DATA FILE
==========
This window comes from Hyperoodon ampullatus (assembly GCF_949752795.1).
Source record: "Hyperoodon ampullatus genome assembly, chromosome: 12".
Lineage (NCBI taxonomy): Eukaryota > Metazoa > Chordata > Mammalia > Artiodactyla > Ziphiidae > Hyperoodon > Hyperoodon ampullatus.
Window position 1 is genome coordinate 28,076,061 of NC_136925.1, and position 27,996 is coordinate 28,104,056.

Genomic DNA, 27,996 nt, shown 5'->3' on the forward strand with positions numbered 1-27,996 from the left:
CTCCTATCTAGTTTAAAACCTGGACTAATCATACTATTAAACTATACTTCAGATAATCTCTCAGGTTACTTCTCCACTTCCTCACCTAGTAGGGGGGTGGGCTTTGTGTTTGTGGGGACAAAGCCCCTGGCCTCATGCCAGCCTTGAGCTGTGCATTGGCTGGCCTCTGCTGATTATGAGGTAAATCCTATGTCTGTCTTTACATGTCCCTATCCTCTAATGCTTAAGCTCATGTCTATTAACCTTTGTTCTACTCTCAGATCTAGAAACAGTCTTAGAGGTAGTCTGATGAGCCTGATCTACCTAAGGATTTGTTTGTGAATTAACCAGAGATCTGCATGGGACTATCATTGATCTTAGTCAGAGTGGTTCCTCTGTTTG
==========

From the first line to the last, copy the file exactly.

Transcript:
This window comes from Hyperoodon ampullatus (assembly GCF_949752795.1).
Source record: "Hyperoodon ampullatus genome assembly, chromosome: 12".
Lineage (NCBI taxonomy): Eukaryota > Metazoa > Chordata > Mammalia > Artiodactyla > Ziphiidae > Hyperoodon > Hyperoodon ampullatus.
Window position 1 is genome coordinate 28,076,061 of NC_136925.1, and position 27,996 is coordinate 28,104,056.

Genomic DNA, 27,996 nt, shown 5'->3' on the forward strand with positions numbered 1-27,996 from the left:
CTCCTATCTAGTTTAAAACCTGGACTAATCATACTATTAAACTATACTTCAGATAATCTCTCAGGTTACTTCTCCACTTCCTCACCTAGTAGGGGGGTGGGCTTTGTGTTTGTGGGGACAAAGCCCCTGGCCTCATGCCAGCCTTGAGCTGTGCATTGGCTGGCCTCTGCTGATTATGAGGTAAATCCTATGTCTGTCTTTACATGTCCCTATCCTCTAATGCTTAAGCTCATGTCTATTAACCTTTGTTCTACTCTCAGATCTAGAAACAGTCTTAGAGGTAGTCTGATGAGCCTGATCTACCTAAGGATTTGTTTGTGAATTAACCAGAGATCTGCATGGGACTATCATTGATCTTAGTCAGAGTGGTTCCTCTGTTTG